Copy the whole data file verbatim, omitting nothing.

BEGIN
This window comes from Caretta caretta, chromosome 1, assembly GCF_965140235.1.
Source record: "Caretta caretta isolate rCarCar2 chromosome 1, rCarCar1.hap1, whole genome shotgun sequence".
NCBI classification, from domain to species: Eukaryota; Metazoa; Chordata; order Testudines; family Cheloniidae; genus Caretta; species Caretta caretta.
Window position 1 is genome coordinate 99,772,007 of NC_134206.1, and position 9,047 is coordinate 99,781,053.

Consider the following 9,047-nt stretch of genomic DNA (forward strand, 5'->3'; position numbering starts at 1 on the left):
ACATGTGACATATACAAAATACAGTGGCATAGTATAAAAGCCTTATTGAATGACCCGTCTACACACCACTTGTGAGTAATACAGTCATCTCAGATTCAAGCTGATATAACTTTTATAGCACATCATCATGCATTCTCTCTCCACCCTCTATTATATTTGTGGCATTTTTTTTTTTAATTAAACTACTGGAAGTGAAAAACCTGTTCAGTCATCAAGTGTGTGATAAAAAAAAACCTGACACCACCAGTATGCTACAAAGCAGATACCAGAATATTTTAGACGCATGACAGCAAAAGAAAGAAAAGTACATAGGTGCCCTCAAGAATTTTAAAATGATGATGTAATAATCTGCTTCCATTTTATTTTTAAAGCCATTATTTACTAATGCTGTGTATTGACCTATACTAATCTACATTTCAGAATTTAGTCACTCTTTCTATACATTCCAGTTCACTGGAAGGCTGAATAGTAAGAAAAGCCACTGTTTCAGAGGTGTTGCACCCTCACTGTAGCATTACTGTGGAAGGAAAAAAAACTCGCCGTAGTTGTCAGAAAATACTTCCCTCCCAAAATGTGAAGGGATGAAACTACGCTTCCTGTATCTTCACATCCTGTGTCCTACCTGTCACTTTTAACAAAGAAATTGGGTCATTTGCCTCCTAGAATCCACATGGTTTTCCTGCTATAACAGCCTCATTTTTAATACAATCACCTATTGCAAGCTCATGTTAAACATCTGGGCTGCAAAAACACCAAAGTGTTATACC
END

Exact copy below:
This window comes from Caretta caretta, chromosome 1, assembly GCF_965140235.1.
Source record: "Caretta caretta isolate rCarCar2 chromosome 1, rCarCar1.hap1, whole genome shotgun sequence".
NCBI classification, from domain to species: Eukaryota; Metazoa; Chordata; order Testudines; family Cheloniidae; genus Caretta; species Caretta caretta.
Window position 1 is genome coordinate 99,772,007 of NC_134206.1, and position 9,047 is coordinate 99,781,053.

Consider the following 9,047-nt stretch of genomic DNA (forward strand, 5'->3'; position numbering starts at 1 on the left):
ACATGTGACATATACAAAATACAGTGGCATAGTATAAAAGCCTTATTGAATGACCCGTCTACACACCACTTGTGAGTAATACAGTCATCTCAGATTCAAGCTGATATAACTTTTATAGCACATCATCATGCATTCTCTCTCCACCCTCTATTATATTTGTGGCATTTTTTTTTTTAATTAAACTACTGGAAGTGAAAAACCTGTTCAGTCATCAAGTGTGTGATAAAAAAAAACCTGACACCACCAGTATGCTACAAAGCAGATACCAGAATATTTTAGACGCATGACAGCAAAAGAAAGAAAAGTACATAGGTGCCCTCAAGAATTTTAAAATGATGATGTAATAATCTGCTTCCATTTTATTTTTAAAGCCATTATTTACTAATGCTGTGTATTGACCTATACTAATCTACATTTCAGAATTTAGTCACTCTTTCTATACATTCCAGTTCACTGGAAGGCTGAATAGTAAGAAAAGCCACTGTTTCAGAGGTGTTGCACCCTCACTGTAGCATTACTGTGGAAGGAAAAAAAACTCGCCGTAGTTGTCAGAAAATACTTCCCTCCCAAAATGTGAAGGGATGAAACTACGCTTCCTGTATCTTCACATCCTGTGTCCTACCTGTCACTTTTAACAAAGAAATTGGGTCATTTGCCTCCTAGAATCCACATGGTTTTCCTGCTATAACAGCCTCATTTTTAATACAATCACCTATTGCAAGCTCATGTTAAACATCTGGGCTGCAAAAACACCAAAGTGTTATACC